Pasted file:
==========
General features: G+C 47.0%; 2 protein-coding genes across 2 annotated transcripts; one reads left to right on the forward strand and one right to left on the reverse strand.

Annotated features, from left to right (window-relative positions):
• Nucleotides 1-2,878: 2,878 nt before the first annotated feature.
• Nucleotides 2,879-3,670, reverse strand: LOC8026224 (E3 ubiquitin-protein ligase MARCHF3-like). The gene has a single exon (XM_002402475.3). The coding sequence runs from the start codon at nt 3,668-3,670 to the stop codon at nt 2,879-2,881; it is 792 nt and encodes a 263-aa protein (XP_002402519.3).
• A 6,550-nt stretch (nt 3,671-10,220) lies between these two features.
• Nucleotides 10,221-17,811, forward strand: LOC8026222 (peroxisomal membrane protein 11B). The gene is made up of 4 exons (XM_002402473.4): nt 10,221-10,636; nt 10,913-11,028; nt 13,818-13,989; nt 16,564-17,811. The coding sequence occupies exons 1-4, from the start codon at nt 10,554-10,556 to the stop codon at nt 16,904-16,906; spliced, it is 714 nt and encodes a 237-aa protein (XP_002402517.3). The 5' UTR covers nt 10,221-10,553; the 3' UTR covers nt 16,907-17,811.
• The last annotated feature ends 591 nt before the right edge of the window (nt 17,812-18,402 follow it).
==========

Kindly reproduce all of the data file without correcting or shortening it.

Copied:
General features: G+C 47.0%; 2 protein-coding genes across 2 annotated transcripts; one reads left to right on the forward strand and one right to left on the reverse strand.

Annotated features, from left to right (window-relative positions):
• Nucleotides 1-2,878: 2,878 nt before the first annotated feature.
• Nucleotides 2,879-3,670, reverse strand: LOC8026224 (E3 ubiquitin-protein ligase MARCHF3-like). The gene has a single exon (XM_002402475.3). The coding sequence runs from the start codon at nt 3,668-3,670 to the stop codon at nt 2,879-2,881; it is 792 nt and encodes a 263-aa protein (XP_002402519.3).
• A 6,550-nt stretch (nt 3,671-10,220) lies between these two features.
• Nucleotides 10,221-17,811, forward strand: LOC8026222 (peroxisomal membrane protein 11B). The gene is made up of 4 exons (XM_002402473.4): nt 10,221-10,636; nt 10,913-11,028; nt 13,818-13,989; nt 16,564-17,811. The coding sequence occupies exons 1-4, from the start codon at nt 10,554-10,556 to the stop codon at nt 16,904-16,906; spliced, it is 714 nt and encodes a 237-aa protein (XP_002402517.3). The 5' UTR covers nt 10,221-10,553; the 3' UTR covers nt 16,907-17,811.
• The last annotated feature ends 591 nt before the right edge of the window (nt 17,812-18,402 follow it).